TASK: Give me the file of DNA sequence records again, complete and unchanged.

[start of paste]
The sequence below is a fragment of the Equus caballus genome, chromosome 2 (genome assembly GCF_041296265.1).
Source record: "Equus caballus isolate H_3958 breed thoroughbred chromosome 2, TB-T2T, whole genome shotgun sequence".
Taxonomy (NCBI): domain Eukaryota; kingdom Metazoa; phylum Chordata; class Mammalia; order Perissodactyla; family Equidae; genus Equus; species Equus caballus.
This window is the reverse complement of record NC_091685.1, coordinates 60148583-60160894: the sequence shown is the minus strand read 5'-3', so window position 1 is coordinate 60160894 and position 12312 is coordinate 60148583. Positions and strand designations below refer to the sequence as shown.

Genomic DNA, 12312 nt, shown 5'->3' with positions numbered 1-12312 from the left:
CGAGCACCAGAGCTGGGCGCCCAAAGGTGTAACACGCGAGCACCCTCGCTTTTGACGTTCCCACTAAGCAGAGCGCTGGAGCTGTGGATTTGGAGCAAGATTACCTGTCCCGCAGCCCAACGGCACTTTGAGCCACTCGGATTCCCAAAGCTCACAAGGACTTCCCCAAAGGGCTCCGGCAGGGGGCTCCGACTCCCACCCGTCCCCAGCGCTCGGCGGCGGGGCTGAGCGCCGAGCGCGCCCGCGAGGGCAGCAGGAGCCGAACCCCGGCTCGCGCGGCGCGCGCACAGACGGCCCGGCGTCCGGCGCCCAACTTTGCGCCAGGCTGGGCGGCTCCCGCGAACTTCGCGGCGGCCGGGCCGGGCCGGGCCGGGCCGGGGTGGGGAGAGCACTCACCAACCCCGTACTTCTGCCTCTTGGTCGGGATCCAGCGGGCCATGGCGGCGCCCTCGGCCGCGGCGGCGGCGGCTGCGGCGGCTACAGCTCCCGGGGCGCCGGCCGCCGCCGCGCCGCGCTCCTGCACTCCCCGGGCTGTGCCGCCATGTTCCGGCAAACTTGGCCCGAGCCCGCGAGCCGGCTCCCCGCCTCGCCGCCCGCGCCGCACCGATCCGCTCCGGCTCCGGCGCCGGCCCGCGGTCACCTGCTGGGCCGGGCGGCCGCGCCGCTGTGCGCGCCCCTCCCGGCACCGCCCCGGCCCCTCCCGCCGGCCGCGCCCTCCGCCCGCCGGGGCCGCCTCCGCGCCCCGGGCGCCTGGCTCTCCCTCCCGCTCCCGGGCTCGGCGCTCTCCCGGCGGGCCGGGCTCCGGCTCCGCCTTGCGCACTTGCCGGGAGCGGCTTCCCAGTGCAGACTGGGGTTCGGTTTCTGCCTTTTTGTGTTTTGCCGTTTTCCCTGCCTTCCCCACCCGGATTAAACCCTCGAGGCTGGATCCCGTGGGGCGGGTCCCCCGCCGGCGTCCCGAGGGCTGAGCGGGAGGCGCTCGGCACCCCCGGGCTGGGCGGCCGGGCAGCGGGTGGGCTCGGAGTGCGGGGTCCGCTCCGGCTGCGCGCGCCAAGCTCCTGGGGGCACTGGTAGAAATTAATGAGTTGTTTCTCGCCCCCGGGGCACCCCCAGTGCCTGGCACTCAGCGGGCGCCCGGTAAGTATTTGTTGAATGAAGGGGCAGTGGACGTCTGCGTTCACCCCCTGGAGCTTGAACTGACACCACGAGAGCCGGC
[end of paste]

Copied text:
The sequence below is a fragment of the Equus caballus genome, chromosome 2 (genome assembly GCF_041296265.1).
Source record: "Equus caballus isolate H_3958 breed thoroughbred chromosome 2, TB-T2T, whole genome shotgun sequence".
Taxonomy (NCBI): domain Eukaryota; kingdom Metazoa; phylum Chordata; class Mammalia; order Perissodactyla; family Equidae; genus Equus; species Equus caballus.
This window is the reverse complement of record NC_091685.1, coordinates 60148583-60160894: the sequence shown is the minus strand read 5'-3', so window position 1 is coordinate 60160894 and position 12312 is coordinate 60148583. Positions and strand designations below refer to the sequence as shown.

Genomic DNA, 12312 nt, shown 5'->3' with positions numbered 1-12312 from the left:
CGAGCACCAGAGCTGGGCGCCCAAAGGTGTAACACGCGAGCACCCTCGCTTTTGACGTTCCCACTAAGCAGAGCGCTGGAGCTGTGGATTTGGAGCAAGATTACCTGTCCCGCAGCCCAACGGCACTTTGAGCCACTCGGATTCCCAAAGCTCACAAGGACTTCCCCAAAGGGCTCCGGCAGGGGGCTCCGACTCCCACCCGTCCCCAGCGCTCGGCGGCGGGGCTGAGCGCCGAGCGCGCCCGCGAGGGCAGCAGGAGCCGAACCCCGGCTCGCGCGGCGCGCGCACAGACGGCCCGGCGTCCGGCGCCCAACTTTGCGCCAGGCTGGGCGGCTCCCGCGAACTTCGCGGCGGCCGGGCCGGGCCGGGCCGGGCCGGGGTGGGGAGAGCACTCACCAACCCCGTACTTCTGCCTCTTGGTCGGGATCCAGCGGGCCATGGCGGCGCCCTCGGCCGCGGCGGCGGCGGCTGCGGCGGCTACAGCTCCCGGGGCGCCGGCCGCCGCCGCGCCGCGCTCCTGCACTCCCCGGGCTGTGCCGCCATGTTCCGGCAAACTTGGCCCGAGCCCGCGAGCCGGCTCCCCGCCTCGCCGCCCGCGCCGCACCGATCCGCTCCGGCTCCGGCGCCGGCCCGCGGTCACCTGCTGGGCCGGGCGGCCGCGCCGCTGTGCGCGCCCCTCCCGGCACCGCCCCGGCCCCTCCCGCCGGCCGCGCCCTCCGCCCGCCGGGGCCGCCTCCGCGCCCCGGGCGCCTGGCTCTCCCTCCCGCTCCCGGGCTCGGCGCTCTCCCGGCGGGCCGGGCTCCGGCTCCGCCTTGCGCACTTGCCGGGAGCGGCTTCCCAGTGCAGACTGGGGTTCGGTTTCTGCCTTTTTGTGTTTTGCCGTTTTCCCTGCCTTCCCCACCCGGATTAAACCCTCGAGGCTGGATCCCGTGGGGCGGGTCCCCCGCCGGCGTCCCGAGGGCTGAGCGGGAGGCGCTCGGCACCCCCGGGCTGGGCGGCCGGGCAGCGGGTGGGCTCGGAGTGCGGGGTCCGCTCCGGCTGCGCGCGCCAAGCTCCTGGGGGCACTGGTAGAAATTAATGAGTTGTTTCTCGCCCCCGGGGCACCCCCAGTGCCTGGCACTCAGCGGGCGCCCGGTAAGTATTTGTTGAATGAAGGGGCAGTGGACGTCTGCGTTCACCCCCTGGAGCTTGAACTGACACCACGAGAGCCGGC